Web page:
4. In answer to Cubans question (what is the difference between the housing market bubble and so-called student loan bubble?). According to the US Dept. of Education the average annual tuition for a four-year college education is $20,986 which equals $83,944 for four years. The average student loan is $20,000 which equals 23.8% of the cost of the education. The US census shows the average home price in October, 2011 was about $242,000, Wiki-Answers calculates the average outstanding mortgage balance to be $172,000 or about 71% of the cost of the house.
    The housing market was significantly more leveraged than the student loan market and is the reason there will be no similar financial crisis. Anecdotally, I graduated from a private university with a student loan of $10,000 in 1976. The Federal Reserve of Minneapolis’ inflation calculator shows that this is equivalent to $40,000 today. That’s twice the average student loan today. It did not crush me. I paid it off over a period of ten years and went on to an average career in banking and finance. My parents were solidly middle class and did not pay for my tuition. I was able to afford a private university by living with my parents and working part-time and borrowing $10,000.
    The crisis in education is directly related to the communication disconnect between the user and the provider. The primary source of revenues for the public universities is not student tuition but government taxes and grants. Thus the very powerful communication that occurs in a voluntary pricing transaction is lost. As a result the universities do not focus on meeting the needs of the students. This problem is worse at the K-12 level where parents and students have no influence. The schools receive all of their revenues from government and so focus little attention on the needs of the students. This won’t change until people are ready to abandon the coerced transactions of public schools for the voluntary transactions of the free market.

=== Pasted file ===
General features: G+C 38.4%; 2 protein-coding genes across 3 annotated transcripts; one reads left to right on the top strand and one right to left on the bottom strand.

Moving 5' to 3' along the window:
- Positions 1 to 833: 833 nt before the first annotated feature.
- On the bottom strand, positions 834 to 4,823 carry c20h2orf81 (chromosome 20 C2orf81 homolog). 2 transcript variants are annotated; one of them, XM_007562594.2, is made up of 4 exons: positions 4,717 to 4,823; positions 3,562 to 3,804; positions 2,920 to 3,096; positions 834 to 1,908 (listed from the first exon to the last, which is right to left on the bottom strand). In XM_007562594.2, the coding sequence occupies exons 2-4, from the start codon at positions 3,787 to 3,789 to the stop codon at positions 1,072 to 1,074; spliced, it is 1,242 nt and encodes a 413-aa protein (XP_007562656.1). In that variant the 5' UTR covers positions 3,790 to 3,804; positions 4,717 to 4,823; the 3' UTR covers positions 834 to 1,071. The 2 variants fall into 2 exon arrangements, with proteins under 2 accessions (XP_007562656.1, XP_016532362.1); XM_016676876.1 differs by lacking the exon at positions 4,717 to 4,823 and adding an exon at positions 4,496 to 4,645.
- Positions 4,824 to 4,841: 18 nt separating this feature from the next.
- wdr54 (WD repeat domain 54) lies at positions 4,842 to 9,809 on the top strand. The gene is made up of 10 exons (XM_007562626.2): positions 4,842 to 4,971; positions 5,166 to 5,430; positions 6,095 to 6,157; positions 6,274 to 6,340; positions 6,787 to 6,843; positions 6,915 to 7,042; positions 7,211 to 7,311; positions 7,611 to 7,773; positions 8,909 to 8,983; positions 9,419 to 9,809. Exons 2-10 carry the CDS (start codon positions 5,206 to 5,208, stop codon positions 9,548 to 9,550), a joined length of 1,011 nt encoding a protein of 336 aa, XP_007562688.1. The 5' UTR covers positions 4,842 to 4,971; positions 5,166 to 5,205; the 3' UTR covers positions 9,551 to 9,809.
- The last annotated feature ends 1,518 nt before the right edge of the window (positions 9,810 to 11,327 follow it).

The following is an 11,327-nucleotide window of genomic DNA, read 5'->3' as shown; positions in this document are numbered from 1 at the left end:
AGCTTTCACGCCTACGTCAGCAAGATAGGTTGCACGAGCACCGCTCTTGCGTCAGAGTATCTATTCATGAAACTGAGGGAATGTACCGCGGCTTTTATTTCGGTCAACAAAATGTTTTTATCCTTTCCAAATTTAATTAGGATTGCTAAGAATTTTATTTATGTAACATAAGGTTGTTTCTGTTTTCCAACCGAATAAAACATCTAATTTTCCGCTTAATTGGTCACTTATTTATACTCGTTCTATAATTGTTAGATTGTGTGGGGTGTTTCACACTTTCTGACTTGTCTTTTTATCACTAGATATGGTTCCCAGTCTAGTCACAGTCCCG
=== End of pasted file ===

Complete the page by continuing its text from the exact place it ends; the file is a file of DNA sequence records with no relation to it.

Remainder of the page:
Private colleges do retain some of the voluntary pricing transaction. The government funding comes in the form of student loans so the school is motivated to focus more attention on student need. Public universities however are completely dysfunctional and should be abandoned immediately.

  5. The crux of the matter is not just student loans but the new practice of renting out endowment funds. The college and university boards have been packed with so called financial gurus who are shills for the new financial paper, which are really "rentals" of stuff already owned, borrowed for a short time to cover overdrafts. These borrowings are responsible for the kiting of value and debt to unbelievable heights. That is why our debt worldwide has balooned to trillions from billions.

    When institutions sign these instruments, they lose control of the funds since they are now in a separate operation. At this point in time, these institutions do not even know where or who has control of their funds. Like with Corzine, they are facing an unbelievable loss of everything and a legal nightmare to try and regain control of moniess they have rented out! They appear to be waking up to the fact they have been scammed out of everything!

    You should get Iris Mack to write on this.

    It is well to write re these problems but give the real whack to those who deserve it!

  6. My father served on the board of a college local to him for a number of years and fought with the head of that institution as said individual expanded madly and racked up huge debts. I won't go into why that leader thought such a program would work out, but part of the calculation must have been that everyone else was doing it too. Given the particular student demographic targeted by this institution, I think there may be some very interesting times ahead (in the ancient Chinese curse sense...).

  7. I would say the colleges are probably next after the mandatory government school system for high school, middle school, etc as the biggest threat to liberty. If those were radically changed to market based systems by and large, just imagine how different the mentality of the average american and their critical thinking skills would be? Look at how much work the austrians like ron paul have to do in order to circumvent all of the damage the school systems and colleges have done to the truth and the mindset of the average person?

    I personally think this is great news and hope the public school systems are next.